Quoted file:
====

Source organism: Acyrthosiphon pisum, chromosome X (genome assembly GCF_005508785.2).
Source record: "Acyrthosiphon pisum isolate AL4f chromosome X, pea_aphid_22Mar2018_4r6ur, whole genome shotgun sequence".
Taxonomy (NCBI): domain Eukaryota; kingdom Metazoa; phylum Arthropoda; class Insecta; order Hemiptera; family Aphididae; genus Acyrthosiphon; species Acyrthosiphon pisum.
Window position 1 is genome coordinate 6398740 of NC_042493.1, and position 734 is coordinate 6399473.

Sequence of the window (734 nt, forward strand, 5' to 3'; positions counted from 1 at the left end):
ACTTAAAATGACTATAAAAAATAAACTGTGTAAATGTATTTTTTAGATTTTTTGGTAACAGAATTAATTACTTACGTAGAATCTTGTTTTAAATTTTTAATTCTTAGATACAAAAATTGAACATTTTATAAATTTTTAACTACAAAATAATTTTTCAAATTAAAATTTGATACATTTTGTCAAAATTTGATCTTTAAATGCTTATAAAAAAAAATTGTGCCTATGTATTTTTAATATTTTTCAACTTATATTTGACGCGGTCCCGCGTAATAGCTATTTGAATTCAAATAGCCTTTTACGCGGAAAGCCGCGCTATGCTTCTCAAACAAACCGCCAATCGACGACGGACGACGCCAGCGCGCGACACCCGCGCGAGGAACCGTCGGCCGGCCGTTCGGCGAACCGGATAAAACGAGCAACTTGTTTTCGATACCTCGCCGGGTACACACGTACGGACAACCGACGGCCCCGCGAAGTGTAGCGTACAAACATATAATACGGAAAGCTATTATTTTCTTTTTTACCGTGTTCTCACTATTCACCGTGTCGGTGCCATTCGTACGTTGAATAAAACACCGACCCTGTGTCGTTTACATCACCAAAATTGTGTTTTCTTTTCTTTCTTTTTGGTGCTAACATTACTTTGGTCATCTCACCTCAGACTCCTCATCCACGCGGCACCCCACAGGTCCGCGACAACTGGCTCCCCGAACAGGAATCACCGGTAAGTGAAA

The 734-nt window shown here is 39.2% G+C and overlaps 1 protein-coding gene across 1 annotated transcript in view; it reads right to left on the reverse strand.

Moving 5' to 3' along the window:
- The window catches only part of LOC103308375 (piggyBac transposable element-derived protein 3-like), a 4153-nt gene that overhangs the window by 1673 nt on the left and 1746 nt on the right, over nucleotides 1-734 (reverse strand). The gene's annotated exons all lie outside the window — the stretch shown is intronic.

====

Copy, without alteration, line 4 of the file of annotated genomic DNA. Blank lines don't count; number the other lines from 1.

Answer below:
Window position 1 is genome coordinate 6398740 of NC_042493.1, and position 734 is coordinate 6399473.